In the aftermath of his death, statements were released by Skidmore College and Unified Digital Group, where he has worked since graduation. Here’s the full statements:
Skidmore President Philip A. Glotzbach
An incident of terrorism that takes the lives of innocent people anywhere in the world touches each of us in our fundamental humanity. But the effect is more pronounced — and far more personal — when our community is directly linked to such a horrendous event.
I am deeply saddened to inform you that yesterday’s truck attack in New York City took the life of a recent Skidmore graduate, Nicholas Cleves ’16. He was 23 years old and living in New York, working as a software engineer, analyst, and web developer. At Skidmore, Nicholas was a Computer Science major and Physics minor, and studied Italian. He also worked as an IT Help Desk assistant and astronomy tutor.
Our hearts go out to Nicholas’s mother, Monica Missio, who is a member of the Skidmore class of 1981, the other members of his family, and his closest friends. At moments such as these, we realize anew how powerless are our words in the face of profound grief. Even so, we reach out to offer our thoughts and prayers, along with the hope that knowing that others are also touched by this loss may provide at least some small measure of comfort.
For anyone who needs support, Counseling Services may be reached at 518-580-5555. As a reminder, all employees may utilize the Employee Assistance Program (EAP), which may be reached at 518-793-9768. Wilson Chapel is open from 9:00-11:00 p.m. today; 8:00 a.m.-2 p.m. Thursday; and 12:00-2:00 p.m. and 6:30-10:30 p.m. Friday.
When confronted by a seemingly endless series of tragic and absurd events, we naturally react first with sadness and then anger, and those emotions motivate us to take action to confront such senseless threats to public safety. However, our best actions — whether individual or political ones — are guided not just by emotion but much more by reason. As a college community especially, we need to reflect not just on the acts of violence but on their causes and, above all, on the most effective ways to prevent them in the future.
Ultimately, we must retain our faith in the future — of our nation and the world. In commenting on New York City’s decision to hold yesterday’s Halloween Parade as planned, as a symbol of normalcy and determination, NBC commentator Peter Howell praised the City’s commitment to remain “defiantly optimistic.” I hope we can embrace this attitude ourselves, remaining defiantly optimistic, even when challenged by events such as the needless death of a promising young member of the Skidmore family. The future, ultimately, is what we make it to be. And we must remain committed to this essential work.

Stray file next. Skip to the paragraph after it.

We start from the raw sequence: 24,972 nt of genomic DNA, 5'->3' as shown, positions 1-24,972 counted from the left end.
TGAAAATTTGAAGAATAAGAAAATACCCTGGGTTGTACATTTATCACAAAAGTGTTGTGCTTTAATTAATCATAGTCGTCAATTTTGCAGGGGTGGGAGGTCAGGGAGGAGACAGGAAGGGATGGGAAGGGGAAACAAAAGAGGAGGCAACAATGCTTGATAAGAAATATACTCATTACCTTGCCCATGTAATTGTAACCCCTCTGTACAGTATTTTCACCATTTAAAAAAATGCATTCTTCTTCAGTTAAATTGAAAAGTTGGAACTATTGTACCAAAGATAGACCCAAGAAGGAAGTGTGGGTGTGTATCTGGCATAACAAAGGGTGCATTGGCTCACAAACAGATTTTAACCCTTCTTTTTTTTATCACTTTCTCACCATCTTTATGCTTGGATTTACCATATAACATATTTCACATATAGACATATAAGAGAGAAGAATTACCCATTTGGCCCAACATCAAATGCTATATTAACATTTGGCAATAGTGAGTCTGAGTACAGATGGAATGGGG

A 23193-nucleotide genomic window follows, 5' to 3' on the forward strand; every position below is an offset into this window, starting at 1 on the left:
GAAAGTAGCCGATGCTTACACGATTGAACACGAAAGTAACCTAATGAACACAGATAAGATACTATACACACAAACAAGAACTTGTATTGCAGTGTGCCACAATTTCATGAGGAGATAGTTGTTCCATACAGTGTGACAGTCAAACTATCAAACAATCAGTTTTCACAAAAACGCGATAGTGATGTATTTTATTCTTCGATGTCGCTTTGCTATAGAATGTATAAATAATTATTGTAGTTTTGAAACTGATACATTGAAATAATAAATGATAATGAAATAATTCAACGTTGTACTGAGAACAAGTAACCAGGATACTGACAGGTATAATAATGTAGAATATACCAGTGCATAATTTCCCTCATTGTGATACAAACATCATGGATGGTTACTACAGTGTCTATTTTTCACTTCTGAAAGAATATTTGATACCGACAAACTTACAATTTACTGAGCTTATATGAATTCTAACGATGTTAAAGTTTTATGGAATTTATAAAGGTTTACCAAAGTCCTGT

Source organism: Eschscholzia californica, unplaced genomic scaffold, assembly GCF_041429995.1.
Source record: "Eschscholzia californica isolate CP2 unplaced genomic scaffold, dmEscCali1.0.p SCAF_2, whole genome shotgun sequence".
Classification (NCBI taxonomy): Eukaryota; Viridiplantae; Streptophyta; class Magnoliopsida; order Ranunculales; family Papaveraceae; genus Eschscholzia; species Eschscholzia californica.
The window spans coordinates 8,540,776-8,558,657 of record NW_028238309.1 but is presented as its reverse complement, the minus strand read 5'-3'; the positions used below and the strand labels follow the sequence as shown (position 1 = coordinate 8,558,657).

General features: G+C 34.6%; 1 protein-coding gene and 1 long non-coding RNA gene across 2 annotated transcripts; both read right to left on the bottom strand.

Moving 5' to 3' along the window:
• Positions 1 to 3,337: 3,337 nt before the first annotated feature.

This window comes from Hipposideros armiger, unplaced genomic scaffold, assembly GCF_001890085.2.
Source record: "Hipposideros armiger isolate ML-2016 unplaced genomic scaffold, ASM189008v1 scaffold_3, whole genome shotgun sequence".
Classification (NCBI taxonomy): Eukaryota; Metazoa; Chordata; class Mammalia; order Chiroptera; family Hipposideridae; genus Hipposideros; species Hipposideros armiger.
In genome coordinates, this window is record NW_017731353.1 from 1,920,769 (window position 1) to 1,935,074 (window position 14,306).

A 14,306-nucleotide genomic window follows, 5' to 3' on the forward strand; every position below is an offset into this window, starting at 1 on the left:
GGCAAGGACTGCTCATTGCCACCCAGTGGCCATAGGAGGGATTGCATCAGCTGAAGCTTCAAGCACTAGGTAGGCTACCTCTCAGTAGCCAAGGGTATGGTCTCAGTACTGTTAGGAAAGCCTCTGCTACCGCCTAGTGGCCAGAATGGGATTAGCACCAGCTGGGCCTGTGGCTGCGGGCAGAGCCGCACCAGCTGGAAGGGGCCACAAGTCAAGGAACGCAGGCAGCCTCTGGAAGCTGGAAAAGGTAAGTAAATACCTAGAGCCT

Unified Digital Group President Alex T. Silverstein
Nicholas Cleves was a light of his generation: a brilliant, humble, compassionate young professional.
I hired Nicholas as an intern during his senior year at Skidmore College (2016) and, without hesitation, made him a full time employee as soon as he graduated.
The impression Nicholas made when I first interviewed him stills stands out. He ranged with ease across advanced computer science topics from A.I. to game theory, cryptography and Bitcoin, programming patterns and the latest engineering happening at Tesla.
His innate aptitude and youthful enthusiasm proved without doubt that he wasn’t just pursuing a degree, but was immersed in the technological zeitgeist of our era.
Working with Nicholas was always a treat, thanks to his mirthful personality combined with a willingness to take on any challenge. Nicholas had a deep sense of loyalty, not just to the company but to his family. He was mature well beyond his years.
As Nicholas navigated the diverse responsibilities of his new career, I recall my amazement at how fast he apprehended and applied key ideas. As a burgeoning software engineer, Nicholas absorbed a multitude of programming techniques on-the-job, often for waiting customers, in mere weeks.
Perhaps more importantly, Nicholas was wonderful with people. He was polite, funny, and, above all, considerate in action. He possessed a rare capacity for emotional IQ in an often-stoic professional milieu.
He was composed, accepting, and open to all. It pains me greatly to reflect that we can no longer experience his unique gifts. A growing light has been senselessly extinguished.
Yet these recollections, and the positive influence they continue to bear, remind me that I was truly blessed to call Nicholas Cleves my colleague and friend.